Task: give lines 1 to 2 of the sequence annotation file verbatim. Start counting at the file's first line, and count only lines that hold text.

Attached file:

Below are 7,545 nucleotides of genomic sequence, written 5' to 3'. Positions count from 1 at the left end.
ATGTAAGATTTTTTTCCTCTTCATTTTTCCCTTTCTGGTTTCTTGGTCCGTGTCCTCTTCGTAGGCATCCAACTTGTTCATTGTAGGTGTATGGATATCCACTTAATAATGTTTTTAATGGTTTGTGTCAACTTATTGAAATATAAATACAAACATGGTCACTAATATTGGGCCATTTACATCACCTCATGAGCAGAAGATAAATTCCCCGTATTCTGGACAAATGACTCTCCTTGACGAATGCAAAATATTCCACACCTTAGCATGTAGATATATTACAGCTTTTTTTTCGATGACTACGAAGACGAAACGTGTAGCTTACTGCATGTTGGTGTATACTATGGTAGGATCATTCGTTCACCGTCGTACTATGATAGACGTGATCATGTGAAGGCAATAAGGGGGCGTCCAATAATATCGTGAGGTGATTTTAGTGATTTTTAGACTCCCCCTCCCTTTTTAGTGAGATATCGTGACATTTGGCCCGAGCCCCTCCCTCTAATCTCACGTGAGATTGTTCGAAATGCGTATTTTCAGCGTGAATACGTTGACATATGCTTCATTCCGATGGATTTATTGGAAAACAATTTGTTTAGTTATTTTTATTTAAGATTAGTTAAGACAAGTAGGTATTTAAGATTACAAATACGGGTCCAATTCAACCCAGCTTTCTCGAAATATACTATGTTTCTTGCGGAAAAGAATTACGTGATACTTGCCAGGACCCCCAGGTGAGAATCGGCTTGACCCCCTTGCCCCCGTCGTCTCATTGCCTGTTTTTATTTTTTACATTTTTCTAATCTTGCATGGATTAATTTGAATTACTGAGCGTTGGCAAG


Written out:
Below are 7,545 nucleotides of genomic sequence, written 5' to 3'. Positions count from 1 at the left end.
ATGTAAGATTTTTTTCCTCTTCATTTTTCCCTTTCTGGTTTCTTGGTCCGTGTCCTCTTCGTAGGCATCCAACTTGTTCATTGTAGGTGTATGGATATCCACTTAATAATGTTTTTAATGGTTTGTGTCAACTTATTGAAATATAAATACAAACATGGTCACTAATATTGGGCCATTTACATCACCTCATGAGCAGAAGATAAATTCCCCGTATTCTGGACAAATGACTCTCCTTGACGAATGCAAAATATTCCACACCTTAGCATGTAGATATATTACAGCTTTTTTTTCGATGACTACGAAGACGAAACGTGTAGCTTACTGCATGTTGGTGTATACTATGGTAGGATCATTCGTTCACCGTCGTACTATGATAGACGTGATCATGTGAAGGCAATAAGGGGGCGTCCAATAATATCGTGAGGTGATTTTAGTGATTTTTAGACTCCCCCTCCCTTTTTAGTGAGATATCGTGACATTTGGCCCGAGCCCCTCCCTCTAATCTCACGTGAGATTGTTCGAAATGCGTATTTTCAGCGTGAATACGTTGACATATGCTTCATTCCGATGGATTTATTGGAAAACAATTTGTTTAGTTATTTTTATTTAAGATTAGTTAAGACAAGTAGGTATTTAAGATTACAAATACGGGTCCAATTCAACCCAGCTTTCTCGAAATATACTATGTTTCTTGCGGAAAAGAATTACGTGATACTTGCCAGGACCCCCAGGTGAGAATCGGCTTGACCCCCTTGCCCCCGTCGTCTCATTGCCTGTTTTTATTTTTTACATTTTTCTAATCTTGCATGGATTAATTTGAATTACTGAGCGTTGGCAAG